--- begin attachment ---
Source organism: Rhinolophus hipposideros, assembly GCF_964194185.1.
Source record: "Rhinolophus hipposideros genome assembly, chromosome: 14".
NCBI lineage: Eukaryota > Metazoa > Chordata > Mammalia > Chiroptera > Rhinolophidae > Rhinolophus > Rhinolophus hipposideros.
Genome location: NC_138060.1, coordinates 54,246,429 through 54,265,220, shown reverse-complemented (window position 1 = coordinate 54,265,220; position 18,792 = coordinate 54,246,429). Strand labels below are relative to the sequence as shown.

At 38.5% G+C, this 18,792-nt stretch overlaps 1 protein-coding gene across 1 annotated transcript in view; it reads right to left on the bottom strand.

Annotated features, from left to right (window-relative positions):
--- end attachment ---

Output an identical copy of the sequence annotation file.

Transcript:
Source organism: Rhinolophus hipposideros, assembly GCF_964194185.1.
Source record: "Rhinolophus hipposideros genome assembly, chromosome: 14".
NCBI lineage: Eukaryota > Metazoa > Chordata > Mammalia > Chiroptera > Rhinolophidae > Rhinolophus > Rhinolophus hipposideros.
Genome location: NC_138060.1, coordinates 54,246,429 through 54,265,220, shown reverse-complemented (window position 1 = coordinate 54,265,220; position 18,792 = coordinate 54,246,429). Strand labels below are relative to the sequence as shown.

At 38.5% G+C, this 18,792-nt stretch overlaps 1 protein-coding gene across 1 annotated transcript in view; it reads right to left on the bottom strand.

Annotated features, from left to right (window-relative positions):